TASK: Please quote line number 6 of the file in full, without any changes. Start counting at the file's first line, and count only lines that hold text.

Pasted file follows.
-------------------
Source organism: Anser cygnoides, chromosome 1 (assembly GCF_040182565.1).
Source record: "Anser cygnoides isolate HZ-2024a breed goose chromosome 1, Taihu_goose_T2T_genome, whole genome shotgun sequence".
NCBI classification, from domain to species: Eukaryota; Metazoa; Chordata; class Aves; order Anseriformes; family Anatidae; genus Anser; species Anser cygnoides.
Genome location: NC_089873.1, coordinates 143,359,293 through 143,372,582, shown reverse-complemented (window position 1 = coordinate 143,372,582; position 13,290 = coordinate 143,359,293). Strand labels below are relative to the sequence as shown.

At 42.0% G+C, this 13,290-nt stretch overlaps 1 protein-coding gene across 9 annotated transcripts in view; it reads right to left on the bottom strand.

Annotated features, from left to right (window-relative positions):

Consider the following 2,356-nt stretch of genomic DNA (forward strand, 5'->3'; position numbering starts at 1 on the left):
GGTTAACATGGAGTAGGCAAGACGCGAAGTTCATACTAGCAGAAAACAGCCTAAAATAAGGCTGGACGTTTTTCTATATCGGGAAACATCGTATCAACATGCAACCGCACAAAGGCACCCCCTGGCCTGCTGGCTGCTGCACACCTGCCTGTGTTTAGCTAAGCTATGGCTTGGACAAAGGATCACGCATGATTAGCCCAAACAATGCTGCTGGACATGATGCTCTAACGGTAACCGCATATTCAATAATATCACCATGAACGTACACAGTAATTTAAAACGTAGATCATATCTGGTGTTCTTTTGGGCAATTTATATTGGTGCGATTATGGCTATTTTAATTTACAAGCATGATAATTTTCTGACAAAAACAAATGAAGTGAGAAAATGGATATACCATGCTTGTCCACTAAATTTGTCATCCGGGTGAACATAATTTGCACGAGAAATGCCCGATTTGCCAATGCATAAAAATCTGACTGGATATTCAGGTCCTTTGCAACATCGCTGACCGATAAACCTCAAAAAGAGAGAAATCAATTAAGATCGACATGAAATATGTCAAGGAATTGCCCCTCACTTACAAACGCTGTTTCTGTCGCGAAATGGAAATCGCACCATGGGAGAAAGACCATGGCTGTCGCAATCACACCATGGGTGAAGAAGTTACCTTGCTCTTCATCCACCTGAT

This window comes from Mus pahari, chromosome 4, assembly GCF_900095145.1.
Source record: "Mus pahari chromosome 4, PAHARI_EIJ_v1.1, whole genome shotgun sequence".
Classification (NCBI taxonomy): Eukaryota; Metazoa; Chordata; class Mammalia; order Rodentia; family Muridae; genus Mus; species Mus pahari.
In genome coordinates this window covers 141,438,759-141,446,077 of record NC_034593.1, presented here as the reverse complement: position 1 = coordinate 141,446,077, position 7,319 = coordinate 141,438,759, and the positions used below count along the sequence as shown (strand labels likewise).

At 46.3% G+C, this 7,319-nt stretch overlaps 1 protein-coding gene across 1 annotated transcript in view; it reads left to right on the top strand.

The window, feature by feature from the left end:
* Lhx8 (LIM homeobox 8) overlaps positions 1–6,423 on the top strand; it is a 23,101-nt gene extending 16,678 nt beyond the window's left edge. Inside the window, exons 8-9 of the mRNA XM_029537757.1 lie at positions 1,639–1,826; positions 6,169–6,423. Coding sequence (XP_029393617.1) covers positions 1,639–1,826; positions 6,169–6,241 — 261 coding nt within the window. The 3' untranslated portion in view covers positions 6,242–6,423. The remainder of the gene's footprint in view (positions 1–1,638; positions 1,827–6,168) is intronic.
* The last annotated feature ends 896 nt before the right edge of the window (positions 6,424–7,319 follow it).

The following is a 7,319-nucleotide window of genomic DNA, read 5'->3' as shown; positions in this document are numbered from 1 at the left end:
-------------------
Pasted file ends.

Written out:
Annotated features, from left to right (window-relative positions):